I agree with the author that health care is changing dramatically and not necessarily in a good direction. This article points out some fundamental issues that must be addressed before any “progress” can be made.
It’s easy to get excited about technological advances such as nanobots that swim in blood to deliver drugs or 3-D printers that print human tissues. However, in our enthusiasm to find the next fix, we are failing to notice the ground slipping underneath the health care industry.
Here are four trends that are changing health care but on the surface are too unsexy for us to care about.
Trend 1: The doctor-patient trust is at an all-time low
The relationship between doctors and patients has transformed from the one where the doctor intimately grasped our history by treating everyone in the family to a transaction-based activity.
Patients have changed from care receivers needing sympathetic treatment to care buyers with high demands.
On one hand, doctors inherit a Hippocratic oath that calls for warmth, sympathy and preferring prevention of disease over cure. On the other hand, they are pressured by new needs of ROI in the medical business, which calls for monetization of expensive resources (often required to meet new demands from patients).
Additionally, with the supposed “crisis” of overprescribed opioids, the government, in the form of various agencies (CDC, DEA, FDA) has stepped in and is practicing medicine by determining what amounts of what medicines we should be given.
This must be exceptionally demoralizing for pain doctors trying to help their patients live with a decent quality of life.
When they are not allowed to prescribe the necessary opioids, they must stand by and watch their patients suffer horrendous agonies that had been under control before these latest prohibitions.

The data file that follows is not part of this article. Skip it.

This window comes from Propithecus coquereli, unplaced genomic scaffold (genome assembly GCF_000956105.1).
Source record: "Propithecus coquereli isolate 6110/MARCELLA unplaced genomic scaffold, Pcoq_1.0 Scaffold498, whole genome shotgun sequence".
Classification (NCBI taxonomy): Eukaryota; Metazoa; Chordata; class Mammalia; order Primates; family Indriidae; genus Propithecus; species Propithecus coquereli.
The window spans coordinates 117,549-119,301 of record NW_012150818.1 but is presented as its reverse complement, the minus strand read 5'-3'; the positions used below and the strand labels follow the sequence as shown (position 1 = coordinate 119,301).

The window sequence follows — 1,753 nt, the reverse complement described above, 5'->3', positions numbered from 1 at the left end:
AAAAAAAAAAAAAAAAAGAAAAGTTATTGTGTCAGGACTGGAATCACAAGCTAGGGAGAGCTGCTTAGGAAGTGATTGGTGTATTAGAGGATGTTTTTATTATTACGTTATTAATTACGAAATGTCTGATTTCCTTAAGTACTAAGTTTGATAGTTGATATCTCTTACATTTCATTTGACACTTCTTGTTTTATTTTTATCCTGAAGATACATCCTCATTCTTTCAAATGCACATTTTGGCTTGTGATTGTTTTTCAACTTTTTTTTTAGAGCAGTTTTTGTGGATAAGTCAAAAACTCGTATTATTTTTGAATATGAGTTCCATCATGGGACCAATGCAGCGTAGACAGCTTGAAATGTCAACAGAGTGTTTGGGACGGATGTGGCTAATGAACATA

The end result is a system that’s low on trust.
Especially when both doctor and patient records (supposedly confidential health information, but…) are constantly being monitored for opioids, and the DEA lurks ready to pounce on any amounts they consider “too much”.
Trend 2: More testing is leading to disease management not resolution
Amidst a background of low trust, both doctors and patients have increased their reliance on testing from pathology to imaging to radiology.
At an earlier time, doctors relied more on an intuitive sense based on examining presenting symptoms and conducting thorough physical exams. However, such an approach today could invite lawsuits from patients when a gut-call without data goes wrong.
Therefore, we not only have greater number of tests for every disease condition but also an overall increase in the total number of lab tests performed.
- the premise of lab tests is prevention of disease,
- the reality is an associated over-treatment that results in ongoing disease discovery and management.
This trend of becoming lifelong patients is likely to continue as we find more ways to capture data from the body.
Lifelong patients are extremely desirable because they provide a lifelong source of income for the corporations involved in healthcare.
Curing a patient sets them free and then there’s no more money to be made off them. Why would any capitalist corporation want this?